Commas Save Lives, or at Least LinkedIn

Wednesday, 26 October, 2022 - 11:4512:30 CEST

Todd Palino, LinkedIn


What happens when the only good thing you can say about a site outage is that it was detected quickly? In February of 2021, LinkedIn was taken down by the smallest of things - a comma (or the lack thereof). Through a number of contributing factors, including challenges with the incident response process itself, this knocked out the public site and significant amounts of internal tooling, spiraling into a much longer time to mitigation.

Not all is bleak, however. All problems can be fixed when there is a solid foundation to build on. For LinkedIn, this includes bricks laid down by our former head of SRE where he clearly states "we are here to attack the problem, not the person." And it includes the culture and values that not only focus us on getting things done, but on having fun while we do it.

Todd Palino, LinkedIn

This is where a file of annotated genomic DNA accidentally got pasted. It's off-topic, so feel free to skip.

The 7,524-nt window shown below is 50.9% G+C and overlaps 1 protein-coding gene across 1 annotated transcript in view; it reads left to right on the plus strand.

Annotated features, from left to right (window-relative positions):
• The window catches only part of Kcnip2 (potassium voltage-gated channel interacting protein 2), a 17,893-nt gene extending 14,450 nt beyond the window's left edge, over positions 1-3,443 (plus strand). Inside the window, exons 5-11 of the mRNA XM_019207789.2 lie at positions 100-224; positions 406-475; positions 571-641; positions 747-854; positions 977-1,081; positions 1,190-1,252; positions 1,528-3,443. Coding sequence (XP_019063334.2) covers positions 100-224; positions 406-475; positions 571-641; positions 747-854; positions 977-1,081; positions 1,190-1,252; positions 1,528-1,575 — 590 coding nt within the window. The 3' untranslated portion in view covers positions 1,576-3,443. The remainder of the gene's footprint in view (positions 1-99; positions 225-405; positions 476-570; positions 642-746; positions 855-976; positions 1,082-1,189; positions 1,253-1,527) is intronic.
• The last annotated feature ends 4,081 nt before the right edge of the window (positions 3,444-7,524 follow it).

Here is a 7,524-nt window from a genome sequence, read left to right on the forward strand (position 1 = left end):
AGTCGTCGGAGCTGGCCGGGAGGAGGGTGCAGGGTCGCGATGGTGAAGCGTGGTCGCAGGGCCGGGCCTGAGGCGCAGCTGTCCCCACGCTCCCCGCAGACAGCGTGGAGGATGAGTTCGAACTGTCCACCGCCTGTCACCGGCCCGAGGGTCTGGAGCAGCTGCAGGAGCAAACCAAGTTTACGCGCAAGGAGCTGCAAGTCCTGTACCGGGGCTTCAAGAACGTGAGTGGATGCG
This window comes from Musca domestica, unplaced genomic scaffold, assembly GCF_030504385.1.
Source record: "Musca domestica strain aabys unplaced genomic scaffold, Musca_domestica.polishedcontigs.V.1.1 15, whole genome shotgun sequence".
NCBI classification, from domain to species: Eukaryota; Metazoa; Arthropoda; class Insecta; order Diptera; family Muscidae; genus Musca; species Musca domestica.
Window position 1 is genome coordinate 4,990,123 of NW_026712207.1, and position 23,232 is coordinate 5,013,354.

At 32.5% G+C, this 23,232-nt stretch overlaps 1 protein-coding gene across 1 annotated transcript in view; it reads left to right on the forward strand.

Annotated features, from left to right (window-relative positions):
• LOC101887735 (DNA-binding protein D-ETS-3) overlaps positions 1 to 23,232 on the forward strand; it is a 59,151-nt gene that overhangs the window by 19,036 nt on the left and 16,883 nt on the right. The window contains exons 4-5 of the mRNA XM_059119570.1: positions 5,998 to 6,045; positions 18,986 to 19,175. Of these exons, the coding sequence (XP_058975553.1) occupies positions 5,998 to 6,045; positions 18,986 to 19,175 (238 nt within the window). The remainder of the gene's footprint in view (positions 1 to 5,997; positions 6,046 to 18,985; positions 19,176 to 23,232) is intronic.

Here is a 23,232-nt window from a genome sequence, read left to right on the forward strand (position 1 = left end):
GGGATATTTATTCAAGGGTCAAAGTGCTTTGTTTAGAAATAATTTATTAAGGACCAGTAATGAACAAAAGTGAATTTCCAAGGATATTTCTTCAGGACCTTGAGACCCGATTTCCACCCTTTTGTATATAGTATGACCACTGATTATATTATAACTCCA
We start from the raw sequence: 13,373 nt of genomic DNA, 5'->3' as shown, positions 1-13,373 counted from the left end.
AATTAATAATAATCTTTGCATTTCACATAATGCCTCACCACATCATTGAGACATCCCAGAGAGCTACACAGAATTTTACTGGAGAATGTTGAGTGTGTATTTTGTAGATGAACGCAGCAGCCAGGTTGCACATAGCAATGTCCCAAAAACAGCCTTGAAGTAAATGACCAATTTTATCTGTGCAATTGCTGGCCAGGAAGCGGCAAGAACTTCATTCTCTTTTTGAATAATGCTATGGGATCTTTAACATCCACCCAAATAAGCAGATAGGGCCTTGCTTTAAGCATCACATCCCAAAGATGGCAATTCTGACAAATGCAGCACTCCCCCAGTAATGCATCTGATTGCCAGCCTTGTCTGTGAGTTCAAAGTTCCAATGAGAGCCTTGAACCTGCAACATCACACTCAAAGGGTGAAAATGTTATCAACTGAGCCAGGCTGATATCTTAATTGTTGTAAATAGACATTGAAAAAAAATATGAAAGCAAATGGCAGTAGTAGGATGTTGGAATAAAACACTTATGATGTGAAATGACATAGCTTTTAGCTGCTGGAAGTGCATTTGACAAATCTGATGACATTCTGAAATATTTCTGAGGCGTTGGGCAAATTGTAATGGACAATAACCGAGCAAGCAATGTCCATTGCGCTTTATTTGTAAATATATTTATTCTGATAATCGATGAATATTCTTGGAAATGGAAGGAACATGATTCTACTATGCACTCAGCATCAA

Todd Palino is a Principal Staff Engineer in Site Reliability at LinkedIn, focused on Efficiency Engineering, Resilience, and Incident Response. Prior to that, he was responsible for architecture, day-to-day operations, and tools development for one of the largest Apache Kafka deployments. He is also the co-author of Kafka: The Definitive Guide (O’Reilly Media). Out of the office, you can find him sharing his experience from years in SRE technical leadership with conference audiences. Or out on the trails, training for the next marathon.

@conference {284623,
author = {Todd Palino},
title = {Commas Save Lives, or at Least {LinkedIn}},
year = {2022},
address = {Amsterdam},
publisher = {USENIX Association},
month = oct

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